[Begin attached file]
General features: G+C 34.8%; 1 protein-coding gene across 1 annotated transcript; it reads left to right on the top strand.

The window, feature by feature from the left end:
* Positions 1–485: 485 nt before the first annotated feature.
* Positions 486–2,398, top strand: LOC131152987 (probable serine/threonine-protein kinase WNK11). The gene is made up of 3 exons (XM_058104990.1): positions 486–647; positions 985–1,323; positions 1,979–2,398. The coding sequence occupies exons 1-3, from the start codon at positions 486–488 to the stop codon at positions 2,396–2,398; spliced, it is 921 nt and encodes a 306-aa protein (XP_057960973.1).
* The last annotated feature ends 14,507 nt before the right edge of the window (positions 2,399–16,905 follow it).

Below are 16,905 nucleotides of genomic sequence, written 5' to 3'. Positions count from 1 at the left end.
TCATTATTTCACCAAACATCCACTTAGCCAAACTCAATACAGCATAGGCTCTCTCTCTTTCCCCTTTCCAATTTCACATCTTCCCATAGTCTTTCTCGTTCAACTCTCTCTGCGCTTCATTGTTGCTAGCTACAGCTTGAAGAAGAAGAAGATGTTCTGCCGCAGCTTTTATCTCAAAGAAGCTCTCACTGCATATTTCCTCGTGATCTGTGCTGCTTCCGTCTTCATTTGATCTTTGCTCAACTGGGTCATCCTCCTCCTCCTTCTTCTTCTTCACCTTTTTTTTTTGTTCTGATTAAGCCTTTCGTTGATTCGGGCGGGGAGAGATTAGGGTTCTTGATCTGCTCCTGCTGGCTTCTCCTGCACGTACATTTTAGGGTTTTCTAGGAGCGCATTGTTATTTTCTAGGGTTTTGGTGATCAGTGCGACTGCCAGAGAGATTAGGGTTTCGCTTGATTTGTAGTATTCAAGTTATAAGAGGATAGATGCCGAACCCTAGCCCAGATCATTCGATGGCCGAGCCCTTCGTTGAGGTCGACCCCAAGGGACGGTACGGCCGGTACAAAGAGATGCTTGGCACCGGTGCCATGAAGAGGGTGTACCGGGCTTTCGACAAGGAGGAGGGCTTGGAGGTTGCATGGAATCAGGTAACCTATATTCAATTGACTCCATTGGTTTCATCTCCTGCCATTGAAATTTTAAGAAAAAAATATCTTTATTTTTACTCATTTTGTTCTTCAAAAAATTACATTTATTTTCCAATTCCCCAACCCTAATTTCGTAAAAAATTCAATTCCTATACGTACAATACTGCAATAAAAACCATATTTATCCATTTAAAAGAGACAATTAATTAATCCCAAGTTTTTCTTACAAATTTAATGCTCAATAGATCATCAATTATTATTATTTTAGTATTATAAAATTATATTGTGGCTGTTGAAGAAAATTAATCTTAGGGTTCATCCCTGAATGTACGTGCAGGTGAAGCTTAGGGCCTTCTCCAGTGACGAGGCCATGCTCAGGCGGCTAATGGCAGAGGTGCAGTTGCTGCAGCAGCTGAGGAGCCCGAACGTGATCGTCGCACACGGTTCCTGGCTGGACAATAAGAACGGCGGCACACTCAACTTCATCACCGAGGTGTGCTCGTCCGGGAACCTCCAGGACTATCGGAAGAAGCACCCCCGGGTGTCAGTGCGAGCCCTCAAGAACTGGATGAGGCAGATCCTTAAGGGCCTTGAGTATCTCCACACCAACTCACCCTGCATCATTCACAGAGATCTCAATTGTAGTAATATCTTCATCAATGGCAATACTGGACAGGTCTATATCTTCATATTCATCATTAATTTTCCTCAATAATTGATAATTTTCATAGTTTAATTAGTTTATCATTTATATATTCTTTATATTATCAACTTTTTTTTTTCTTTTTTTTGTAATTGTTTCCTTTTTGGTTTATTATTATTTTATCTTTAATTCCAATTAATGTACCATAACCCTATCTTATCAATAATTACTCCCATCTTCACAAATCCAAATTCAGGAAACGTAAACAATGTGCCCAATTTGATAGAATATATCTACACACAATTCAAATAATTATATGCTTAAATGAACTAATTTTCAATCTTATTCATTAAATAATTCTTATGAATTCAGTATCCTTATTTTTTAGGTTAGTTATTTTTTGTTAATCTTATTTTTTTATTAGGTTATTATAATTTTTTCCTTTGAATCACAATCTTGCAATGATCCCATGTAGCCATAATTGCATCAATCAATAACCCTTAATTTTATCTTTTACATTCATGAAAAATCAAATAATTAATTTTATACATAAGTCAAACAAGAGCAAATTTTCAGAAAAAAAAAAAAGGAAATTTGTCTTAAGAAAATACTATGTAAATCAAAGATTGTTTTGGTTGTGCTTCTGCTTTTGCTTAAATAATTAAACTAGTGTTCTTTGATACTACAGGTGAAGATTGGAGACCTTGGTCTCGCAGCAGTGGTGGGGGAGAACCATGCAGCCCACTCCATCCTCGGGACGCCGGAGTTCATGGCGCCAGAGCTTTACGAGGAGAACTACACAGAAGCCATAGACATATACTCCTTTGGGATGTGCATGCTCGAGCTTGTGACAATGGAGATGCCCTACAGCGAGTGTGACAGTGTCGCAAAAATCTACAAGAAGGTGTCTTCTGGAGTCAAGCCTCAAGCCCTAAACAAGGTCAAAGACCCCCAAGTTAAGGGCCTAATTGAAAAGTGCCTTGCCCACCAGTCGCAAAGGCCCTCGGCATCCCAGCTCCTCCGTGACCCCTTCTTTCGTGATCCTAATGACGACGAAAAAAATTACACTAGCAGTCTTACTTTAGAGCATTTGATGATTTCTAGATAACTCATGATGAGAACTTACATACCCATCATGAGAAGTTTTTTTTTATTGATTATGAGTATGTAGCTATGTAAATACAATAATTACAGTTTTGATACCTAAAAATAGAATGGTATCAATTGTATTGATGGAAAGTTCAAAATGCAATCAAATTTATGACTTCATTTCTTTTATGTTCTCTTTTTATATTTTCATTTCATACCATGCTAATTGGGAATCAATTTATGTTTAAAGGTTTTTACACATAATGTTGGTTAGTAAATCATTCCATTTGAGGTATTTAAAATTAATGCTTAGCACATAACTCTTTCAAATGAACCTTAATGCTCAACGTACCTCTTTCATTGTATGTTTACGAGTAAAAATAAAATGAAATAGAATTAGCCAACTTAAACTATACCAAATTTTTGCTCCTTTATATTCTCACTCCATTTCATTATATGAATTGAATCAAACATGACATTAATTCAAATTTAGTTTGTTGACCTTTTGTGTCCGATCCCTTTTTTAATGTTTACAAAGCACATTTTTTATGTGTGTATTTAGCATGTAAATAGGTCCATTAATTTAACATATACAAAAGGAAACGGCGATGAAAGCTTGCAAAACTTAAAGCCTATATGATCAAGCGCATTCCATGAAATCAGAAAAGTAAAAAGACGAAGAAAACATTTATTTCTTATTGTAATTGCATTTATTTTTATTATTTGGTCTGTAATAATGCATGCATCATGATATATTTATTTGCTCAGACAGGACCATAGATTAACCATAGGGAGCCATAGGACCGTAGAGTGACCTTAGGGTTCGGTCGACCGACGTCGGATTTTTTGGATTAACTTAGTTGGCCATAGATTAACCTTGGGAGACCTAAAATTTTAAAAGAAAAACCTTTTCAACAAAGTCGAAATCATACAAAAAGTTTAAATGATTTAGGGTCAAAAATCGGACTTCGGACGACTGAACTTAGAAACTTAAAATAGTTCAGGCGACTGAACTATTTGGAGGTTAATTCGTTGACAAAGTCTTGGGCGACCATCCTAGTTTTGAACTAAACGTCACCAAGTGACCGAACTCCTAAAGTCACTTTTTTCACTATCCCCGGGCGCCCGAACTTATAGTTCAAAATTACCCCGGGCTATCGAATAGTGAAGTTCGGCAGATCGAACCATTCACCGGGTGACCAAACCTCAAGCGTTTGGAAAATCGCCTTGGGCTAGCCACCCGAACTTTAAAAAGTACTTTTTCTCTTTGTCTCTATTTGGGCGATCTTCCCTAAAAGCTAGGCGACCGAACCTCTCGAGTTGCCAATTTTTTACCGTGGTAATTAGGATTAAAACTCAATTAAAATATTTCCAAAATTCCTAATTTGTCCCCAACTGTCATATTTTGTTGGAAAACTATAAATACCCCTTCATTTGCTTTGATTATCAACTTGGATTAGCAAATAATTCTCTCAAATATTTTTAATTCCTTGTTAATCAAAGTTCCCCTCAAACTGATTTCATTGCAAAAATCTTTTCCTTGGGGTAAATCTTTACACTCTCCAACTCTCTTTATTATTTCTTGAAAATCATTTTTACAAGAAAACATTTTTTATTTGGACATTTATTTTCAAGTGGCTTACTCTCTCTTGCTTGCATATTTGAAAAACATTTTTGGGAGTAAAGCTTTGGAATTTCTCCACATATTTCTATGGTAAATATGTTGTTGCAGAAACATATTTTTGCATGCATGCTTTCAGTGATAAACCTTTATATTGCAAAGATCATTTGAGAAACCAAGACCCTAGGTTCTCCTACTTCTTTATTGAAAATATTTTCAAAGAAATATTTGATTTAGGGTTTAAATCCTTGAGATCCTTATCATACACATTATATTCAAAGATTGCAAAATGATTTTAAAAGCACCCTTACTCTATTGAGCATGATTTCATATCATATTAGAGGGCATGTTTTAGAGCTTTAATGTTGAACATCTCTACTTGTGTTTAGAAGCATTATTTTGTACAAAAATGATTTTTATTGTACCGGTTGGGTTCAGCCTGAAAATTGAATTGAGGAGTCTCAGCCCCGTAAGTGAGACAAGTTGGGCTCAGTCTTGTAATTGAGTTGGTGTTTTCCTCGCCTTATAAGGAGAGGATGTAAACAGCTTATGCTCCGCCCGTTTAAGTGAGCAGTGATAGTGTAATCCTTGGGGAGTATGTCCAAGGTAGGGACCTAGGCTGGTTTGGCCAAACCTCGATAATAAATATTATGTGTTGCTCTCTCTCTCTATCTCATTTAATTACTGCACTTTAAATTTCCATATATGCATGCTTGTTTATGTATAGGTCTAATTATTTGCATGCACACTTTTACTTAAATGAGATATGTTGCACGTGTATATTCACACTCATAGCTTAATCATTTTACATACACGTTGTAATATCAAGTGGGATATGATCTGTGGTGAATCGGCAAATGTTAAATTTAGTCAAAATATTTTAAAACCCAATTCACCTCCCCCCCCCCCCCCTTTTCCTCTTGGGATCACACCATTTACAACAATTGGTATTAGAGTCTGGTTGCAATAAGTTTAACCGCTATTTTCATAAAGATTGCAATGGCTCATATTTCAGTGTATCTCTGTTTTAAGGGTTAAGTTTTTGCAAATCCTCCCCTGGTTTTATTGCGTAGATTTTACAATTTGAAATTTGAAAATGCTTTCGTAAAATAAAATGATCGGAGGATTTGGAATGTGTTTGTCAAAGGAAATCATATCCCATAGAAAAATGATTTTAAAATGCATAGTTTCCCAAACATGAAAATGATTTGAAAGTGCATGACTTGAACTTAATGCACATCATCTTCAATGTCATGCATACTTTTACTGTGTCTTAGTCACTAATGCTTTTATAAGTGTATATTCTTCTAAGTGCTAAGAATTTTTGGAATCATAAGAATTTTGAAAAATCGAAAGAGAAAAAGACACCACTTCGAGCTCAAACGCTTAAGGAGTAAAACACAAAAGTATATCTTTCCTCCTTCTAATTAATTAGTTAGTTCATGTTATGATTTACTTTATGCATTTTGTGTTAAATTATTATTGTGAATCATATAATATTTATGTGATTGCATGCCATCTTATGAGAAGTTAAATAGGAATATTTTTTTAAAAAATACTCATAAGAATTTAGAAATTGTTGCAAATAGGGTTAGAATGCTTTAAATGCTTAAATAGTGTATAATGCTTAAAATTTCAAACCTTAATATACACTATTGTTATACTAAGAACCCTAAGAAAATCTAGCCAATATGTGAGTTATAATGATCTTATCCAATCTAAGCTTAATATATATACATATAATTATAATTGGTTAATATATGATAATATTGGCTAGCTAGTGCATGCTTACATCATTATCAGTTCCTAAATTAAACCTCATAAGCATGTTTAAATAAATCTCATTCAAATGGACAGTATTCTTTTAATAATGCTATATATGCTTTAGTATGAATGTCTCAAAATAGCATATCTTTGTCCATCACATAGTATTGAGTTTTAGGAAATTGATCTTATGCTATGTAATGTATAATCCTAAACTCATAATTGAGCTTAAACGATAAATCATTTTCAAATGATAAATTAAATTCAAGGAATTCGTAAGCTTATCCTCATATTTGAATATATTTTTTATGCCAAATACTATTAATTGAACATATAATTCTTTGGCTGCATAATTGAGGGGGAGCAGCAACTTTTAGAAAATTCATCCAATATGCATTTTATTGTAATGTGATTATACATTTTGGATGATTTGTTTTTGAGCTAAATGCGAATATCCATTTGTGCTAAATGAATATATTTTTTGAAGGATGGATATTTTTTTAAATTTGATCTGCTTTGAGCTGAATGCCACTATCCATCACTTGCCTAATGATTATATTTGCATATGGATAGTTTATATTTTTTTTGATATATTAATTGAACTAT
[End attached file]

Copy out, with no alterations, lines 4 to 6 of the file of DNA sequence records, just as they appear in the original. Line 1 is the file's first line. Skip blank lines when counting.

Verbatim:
* Positions 486–2,398, top strand: LOC131152987 (probable serine/threonine-protein kinase WNK11). The gene is made up of 3 exons (XM_058104990.1): positions 486–647; positions 985–1,323; positions 1,979–2,398. The coding sequence occupies exons 1-3, from the start codon at positions 486–488 to the stop codon at positions 2,396–2,398; spliced, it is 921 nt and encodes a 306-aa protein (XP_057960973.1).
* The last annotated feature ends 14,507 nt before the right edge of the window (positions 2,399–16,905 follow it).

Below are 16,905 nucleotides of genomic sequence, written 5' to 3'. Positions count from 1 at the left end.